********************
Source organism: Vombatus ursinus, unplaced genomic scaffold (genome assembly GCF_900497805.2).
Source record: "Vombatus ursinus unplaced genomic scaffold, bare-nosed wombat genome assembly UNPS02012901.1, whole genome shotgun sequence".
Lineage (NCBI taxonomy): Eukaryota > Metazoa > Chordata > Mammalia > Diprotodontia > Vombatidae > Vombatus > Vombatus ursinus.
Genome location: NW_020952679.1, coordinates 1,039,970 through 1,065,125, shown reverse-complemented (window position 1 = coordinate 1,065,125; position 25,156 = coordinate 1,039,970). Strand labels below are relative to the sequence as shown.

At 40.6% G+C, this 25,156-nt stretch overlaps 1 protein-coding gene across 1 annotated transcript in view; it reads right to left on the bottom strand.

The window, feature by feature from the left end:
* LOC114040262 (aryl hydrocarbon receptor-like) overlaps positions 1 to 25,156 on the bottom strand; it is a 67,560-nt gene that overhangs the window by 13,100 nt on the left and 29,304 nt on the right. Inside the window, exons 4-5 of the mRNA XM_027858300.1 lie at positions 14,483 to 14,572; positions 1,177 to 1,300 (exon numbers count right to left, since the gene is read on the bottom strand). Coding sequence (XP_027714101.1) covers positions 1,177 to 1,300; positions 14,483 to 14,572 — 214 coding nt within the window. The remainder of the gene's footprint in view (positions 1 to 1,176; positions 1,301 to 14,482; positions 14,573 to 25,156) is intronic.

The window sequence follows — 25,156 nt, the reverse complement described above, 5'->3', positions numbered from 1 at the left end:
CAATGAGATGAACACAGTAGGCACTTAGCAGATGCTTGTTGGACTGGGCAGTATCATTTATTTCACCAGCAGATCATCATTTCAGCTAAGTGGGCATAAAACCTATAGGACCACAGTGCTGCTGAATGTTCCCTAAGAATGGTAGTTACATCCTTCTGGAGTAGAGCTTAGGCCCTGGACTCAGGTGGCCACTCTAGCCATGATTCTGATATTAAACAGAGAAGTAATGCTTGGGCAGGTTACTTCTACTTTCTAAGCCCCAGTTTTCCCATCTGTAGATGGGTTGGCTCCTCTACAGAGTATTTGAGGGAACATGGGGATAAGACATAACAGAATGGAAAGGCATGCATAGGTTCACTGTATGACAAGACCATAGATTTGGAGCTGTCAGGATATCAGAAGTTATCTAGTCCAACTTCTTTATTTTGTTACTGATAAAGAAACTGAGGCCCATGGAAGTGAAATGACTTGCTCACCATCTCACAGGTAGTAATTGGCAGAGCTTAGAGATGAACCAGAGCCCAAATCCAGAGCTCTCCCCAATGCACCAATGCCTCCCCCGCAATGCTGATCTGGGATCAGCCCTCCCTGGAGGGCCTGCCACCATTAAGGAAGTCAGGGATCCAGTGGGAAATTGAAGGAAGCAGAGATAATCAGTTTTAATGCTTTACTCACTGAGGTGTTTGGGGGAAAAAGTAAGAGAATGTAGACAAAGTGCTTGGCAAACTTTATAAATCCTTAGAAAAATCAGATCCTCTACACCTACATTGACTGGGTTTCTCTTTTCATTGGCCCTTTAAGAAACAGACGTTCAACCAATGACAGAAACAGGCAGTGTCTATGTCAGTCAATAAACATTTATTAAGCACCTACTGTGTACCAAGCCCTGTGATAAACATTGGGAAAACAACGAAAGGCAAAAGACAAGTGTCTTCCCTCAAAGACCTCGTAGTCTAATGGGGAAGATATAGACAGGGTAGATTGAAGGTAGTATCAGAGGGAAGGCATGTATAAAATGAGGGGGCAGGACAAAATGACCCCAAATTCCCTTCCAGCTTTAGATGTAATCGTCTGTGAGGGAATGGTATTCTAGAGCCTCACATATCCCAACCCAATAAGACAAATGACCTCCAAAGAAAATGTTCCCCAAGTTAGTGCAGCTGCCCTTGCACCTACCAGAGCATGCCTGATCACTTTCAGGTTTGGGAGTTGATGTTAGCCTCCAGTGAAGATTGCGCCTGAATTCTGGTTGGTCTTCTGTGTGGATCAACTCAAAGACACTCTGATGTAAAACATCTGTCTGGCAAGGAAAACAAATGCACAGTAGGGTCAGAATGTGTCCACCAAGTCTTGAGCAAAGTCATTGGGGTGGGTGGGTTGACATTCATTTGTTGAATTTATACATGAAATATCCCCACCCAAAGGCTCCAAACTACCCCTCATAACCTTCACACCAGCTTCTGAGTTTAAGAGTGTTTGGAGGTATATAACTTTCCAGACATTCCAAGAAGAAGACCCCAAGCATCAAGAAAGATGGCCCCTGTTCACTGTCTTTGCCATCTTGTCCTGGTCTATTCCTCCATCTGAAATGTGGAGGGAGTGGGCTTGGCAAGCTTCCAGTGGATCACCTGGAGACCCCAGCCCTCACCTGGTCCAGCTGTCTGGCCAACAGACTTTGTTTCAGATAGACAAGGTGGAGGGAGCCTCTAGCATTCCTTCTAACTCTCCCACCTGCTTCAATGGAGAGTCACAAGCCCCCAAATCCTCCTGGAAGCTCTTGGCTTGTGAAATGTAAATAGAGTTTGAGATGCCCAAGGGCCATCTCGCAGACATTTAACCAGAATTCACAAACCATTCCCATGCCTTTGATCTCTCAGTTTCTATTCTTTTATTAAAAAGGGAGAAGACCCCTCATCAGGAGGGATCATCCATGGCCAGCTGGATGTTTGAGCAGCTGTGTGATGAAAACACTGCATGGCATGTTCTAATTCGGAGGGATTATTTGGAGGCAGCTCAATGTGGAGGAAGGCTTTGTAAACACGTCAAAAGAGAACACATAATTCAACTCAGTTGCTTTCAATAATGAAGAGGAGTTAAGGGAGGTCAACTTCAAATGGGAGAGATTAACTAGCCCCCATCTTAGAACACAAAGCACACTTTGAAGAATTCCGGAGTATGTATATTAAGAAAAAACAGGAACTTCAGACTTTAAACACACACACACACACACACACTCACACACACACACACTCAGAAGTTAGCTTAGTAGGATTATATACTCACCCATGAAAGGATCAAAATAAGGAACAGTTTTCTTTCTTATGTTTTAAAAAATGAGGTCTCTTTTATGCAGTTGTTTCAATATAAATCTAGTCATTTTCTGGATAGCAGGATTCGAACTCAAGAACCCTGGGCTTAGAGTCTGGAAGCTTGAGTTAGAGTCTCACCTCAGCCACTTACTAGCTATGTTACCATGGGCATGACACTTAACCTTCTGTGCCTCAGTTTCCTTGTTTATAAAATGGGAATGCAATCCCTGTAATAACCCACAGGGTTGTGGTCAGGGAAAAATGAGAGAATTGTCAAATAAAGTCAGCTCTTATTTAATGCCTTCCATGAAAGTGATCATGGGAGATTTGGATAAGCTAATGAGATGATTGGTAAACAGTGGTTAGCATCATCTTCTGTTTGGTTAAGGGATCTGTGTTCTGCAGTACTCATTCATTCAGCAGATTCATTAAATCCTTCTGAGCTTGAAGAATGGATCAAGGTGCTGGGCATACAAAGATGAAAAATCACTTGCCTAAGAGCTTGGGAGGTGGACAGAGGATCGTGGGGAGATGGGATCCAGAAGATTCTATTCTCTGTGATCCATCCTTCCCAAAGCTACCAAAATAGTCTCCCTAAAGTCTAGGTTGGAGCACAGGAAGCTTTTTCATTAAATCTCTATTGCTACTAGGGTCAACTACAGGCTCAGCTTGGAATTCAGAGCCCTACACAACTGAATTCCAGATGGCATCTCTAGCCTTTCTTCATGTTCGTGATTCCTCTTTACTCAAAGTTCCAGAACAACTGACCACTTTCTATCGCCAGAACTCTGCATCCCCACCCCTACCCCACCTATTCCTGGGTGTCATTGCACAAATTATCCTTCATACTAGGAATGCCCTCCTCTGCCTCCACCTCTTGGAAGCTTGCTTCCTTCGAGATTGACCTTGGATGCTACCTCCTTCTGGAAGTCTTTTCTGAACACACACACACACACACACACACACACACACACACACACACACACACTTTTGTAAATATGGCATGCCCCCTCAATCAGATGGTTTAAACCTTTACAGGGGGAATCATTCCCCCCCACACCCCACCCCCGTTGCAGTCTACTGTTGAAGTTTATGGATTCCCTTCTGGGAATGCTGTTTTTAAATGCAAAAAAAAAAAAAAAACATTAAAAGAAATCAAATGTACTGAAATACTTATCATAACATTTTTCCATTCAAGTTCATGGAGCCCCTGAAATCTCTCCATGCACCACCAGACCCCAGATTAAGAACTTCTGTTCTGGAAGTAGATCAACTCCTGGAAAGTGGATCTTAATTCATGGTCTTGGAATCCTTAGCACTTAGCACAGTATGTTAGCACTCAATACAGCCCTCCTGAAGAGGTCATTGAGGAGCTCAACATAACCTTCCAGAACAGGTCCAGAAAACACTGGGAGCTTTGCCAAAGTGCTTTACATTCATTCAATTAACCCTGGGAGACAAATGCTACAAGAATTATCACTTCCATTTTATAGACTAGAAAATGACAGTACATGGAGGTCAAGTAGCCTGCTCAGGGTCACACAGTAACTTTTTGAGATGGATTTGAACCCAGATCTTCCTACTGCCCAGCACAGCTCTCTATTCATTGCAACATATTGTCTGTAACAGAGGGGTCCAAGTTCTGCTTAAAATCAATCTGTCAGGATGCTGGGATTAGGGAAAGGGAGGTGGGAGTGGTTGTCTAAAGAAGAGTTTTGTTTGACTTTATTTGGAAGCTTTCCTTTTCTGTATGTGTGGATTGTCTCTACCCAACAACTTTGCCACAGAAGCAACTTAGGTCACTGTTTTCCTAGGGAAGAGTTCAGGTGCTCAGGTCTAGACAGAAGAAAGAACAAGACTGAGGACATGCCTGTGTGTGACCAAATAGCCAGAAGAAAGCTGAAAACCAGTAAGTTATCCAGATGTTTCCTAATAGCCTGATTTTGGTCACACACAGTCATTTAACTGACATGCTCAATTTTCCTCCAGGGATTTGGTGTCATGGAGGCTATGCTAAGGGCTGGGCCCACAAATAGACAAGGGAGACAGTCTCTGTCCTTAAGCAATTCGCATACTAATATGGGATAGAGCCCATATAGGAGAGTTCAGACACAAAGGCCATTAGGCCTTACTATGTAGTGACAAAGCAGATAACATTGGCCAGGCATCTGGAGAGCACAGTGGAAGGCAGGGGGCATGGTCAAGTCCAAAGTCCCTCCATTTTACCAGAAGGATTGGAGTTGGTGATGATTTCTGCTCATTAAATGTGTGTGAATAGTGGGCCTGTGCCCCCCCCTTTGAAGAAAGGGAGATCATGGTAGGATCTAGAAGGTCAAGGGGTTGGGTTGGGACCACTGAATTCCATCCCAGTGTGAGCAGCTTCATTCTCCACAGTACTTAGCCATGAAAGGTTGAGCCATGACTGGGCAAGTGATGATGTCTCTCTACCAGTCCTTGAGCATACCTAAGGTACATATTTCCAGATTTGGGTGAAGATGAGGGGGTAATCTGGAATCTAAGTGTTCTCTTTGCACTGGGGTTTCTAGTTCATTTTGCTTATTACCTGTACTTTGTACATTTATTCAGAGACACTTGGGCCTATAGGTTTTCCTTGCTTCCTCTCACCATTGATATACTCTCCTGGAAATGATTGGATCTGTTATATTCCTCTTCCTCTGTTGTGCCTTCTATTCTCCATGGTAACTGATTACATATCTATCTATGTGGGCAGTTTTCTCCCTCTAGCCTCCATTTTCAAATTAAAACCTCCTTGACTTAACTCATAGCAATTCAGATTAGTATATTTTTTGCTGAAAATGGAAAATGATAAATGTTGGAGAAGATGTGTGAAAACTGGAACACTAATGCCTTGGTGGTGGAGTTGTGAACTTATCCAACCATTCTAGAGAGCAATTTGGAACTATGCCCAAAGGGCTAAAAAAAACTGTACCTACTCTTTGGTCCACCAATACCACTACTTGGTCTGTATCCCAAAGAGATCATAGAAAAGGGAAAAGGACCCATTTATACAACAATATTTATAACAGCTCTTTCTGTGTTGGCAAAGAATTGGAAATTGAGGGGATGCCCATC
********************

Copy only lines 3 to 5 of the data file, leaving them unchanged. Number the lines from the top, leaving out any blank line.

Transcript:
Lineage (NCBI taxonomy): Eukaryota > Metazoa > Chordata > Mammalia > Diprotodontia > Vombatidae > Vombatus > Vombatus ursinus.
Genome location: NW_020952679.1, coordinates 1,039,970 through 1,065,125, shown reverse-complemented (window position 1 = coordinate 1,065,125; position 25,156 = coordinate 1,039,970). Strand labels below are relative to the sequence as shown.

At 40.6% G+C, this 25,156-nt stretch overlaps 1 protein-coding gene across 1 annotated transcript in view; it reads right to left on the bottom strand.